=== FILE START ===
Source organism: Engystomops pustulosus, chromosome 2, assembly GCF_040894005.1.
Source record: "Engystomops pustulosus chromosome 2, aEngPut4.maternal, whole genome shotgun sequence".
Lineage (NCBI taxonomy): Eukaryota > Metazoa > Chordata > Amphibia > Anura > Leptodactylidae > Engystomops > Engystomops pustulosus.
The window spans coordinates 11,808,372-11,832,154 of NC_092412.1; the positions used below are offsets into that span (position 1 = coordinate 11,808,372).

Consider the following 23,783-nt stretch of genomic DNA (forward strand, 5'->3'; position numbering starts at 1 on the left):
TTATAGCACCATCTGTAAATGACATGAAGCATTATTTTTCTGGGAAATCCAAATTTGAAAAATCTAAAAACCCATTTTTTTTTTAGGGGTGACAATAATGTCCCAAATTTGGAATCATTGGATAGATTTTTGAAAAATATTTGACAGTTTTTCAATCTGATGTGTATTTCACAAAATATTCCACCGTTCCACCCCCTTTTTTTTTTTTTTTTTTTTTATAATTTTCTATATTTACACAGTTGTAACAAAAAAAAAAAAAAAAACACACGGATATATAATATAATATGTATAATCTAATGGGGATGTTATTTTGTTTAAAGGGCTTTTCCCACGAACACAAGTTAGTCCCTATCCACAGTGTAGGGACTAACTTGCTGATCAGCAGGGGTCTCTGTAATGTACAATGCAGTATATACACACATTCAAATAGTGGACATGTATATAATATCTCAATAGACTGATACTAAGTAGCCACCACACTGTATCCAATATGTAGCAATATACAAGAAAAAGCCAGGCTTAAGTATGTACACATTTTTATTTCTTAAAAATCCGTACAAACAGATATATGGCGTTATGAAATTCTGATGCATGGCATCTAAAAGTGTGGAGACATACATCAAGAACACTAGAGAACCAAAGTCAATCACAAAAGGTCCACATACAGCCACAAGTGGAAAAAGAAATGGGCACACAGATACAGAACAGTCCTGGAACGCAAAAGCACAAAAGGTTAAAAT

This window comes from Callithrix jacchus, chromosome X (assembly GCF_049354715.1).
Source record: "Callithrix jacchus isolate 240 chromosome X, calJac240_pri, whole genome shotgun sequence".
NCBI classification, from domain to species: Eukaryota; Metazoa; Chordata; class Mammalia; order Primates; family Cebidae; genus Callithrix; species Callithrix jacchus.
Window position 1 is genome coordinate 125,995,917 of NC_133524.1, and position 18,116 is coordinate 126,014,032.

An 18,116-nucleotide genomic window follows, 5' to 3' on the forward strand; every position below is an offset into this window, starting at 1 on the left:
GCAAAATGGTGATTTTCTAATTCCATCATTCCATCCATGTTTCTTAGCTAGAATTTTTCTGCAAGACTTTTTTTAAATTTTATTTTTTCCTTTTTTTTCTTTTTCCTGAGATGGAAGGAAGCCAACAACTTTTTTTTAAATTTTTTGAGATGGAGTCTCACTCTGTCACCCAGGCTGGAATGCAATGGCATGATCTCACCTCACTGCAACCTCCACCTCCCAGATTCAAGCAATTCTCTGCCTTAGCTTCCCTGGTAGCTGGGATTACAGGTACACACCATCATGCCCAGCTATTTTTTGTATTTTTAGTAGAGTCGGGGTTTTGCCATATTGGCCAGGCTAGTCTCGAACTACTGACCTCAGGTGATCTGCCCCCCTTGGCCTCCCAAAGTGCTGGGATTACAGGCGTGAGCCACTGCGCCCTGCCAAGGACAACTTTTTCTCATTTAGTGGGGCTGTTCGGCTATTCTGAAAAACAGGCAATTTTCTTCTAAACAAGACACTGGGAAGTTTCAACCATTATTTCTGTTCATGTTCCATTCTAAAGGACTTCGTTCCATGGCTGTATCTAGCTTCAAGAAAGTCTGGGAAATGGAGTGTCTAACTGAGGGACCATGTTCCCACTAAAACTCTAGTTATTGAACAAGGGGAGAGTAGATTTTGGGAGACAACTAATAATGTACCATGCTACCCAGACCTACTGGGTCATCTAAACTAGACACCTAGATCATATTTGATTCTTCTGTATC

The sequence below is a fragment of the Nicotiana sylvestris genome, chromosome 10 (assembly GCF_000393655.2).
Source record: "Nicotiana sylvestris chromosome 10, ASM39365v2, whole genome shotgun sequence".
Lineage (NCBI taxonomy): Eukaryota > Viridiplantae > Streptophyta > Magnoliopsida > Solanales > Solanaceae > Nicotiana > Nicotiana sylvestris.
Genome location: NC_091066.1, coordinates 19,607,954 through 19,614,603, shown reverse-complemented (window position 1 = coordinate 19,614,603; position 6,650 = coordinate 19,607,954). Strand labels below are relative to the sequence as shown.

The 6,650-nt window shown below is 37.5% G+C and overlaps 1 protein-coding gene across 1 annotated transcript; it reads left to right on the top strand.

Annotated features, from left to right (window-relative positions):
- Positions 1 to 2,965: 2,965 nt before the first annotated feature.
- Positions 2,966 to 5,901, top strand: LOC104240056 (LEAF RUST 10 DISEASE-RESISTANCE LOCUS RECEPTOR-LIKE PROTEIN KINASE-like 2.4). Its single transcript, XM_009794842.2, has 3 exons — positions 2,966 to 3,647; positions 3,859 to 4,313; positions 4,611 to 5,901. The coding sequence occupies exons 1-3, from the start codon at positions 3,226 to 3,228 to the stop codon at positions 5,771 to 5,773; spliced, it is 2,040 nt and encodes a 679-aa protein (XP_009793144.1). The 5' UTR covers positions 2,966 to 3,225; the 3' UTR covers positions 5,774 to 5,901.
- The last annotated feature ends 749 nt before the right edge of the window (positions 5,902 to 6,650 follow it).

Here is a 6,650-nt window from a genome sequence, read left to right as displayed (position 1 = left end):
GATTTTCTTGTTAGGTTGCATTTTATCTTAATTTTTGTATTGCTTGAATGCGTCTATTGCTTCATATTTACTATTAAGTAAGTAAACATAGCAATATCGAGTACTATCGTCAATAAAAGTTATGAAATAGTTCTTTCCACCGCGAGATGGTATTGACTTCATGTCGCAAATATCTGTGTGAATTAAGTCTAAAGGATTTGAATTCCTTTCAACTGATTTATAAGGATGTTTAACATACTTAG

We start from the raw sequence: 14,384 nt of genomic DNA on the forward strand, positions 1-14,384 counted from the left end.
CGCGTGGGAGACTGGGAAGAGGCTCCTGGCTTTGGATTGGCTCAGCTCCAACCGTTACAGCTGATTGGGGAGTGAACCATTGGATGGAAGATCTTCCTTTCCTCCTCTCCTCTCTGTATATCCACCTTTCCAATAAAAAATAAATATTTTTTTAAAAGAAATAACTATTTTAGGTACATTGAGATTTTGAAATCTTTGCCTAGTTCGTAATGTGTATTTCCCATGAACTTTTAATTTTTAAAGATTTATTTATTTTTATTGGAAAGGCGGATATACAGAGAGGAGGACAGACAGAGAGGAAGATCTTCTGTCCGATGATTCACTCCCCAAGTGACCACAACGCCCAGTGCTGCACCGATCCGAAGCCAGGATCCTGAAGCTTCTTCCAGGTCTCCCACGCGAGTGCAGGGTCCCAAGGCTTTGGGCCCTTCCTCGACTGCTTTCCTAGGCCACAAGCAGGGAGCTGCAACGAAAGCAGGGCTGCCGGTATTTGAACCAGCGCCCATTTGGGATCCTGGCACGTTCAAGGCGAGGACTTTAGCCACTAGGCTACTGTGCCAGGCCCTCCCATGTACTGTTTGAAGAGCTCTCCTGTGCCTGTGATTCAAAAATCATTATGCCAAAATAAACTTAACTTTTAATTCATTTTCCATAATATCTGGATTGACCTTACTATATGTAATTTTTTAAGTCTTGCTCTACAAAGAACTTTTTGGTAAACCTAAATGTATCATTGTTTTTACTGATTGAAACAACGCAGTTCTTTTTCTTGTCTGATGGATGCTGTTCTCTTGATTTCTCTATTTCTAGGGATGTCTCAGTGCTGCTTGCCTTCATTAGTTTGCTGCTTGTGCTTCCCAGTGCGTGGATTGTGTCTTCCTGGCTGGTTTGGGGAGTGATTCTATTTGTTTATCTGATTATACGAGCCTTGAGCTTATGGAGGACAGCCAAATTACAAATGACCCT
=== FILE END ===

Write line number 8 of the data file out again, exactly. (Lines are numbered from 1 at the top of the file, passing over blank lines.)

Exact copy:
Source record: "Callithrix jacchus isolate 240 chromosome X, calJac240_pri, whole genome shotgun sequence".